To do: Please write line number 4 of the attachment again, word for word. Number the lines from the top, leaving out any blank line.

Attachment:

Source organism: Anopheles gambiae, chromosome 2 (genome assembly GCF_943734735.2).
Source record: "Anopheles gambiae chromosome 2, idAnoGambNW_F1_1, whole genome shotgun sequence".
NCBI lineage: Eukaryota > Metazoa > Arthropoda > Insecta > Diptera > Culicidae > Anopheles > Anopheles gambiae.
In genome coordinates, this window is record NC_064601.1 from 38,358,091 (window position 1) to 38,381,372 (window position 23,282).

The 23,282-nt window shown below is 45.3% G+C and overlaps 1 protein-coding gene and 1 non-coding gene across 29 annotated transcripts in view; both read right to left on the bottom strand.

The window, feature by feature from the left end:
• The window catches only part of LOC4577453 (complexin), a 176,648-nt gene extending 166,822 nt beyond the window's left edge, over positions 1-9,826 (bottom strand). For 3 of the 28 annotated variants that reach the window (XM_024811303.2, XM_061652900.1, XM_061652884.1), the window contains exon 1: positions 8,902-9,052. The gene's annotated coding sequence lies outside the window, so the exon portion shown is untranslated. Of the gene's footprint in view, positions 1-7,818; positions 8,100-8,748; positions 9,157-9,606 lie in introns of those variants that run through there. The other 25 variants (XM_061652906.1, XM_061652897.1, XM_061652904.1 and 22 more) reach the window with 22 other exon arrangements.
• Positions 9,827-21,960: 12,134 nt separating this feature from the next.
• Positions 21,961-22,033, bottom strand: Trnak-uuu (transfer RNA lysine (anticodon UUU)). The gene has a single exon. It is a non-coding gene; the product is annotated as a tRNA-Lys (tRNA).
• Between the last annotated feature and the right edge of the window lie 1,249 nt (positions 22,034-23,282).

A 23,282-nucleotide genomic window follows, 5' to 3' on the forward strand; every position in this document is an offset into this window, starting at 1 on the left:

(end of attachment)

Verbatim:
In genome coordinates, this window is record NC_064601.1 from 38,358,091 (window position 1) to 38,381,372 (window position 23,282).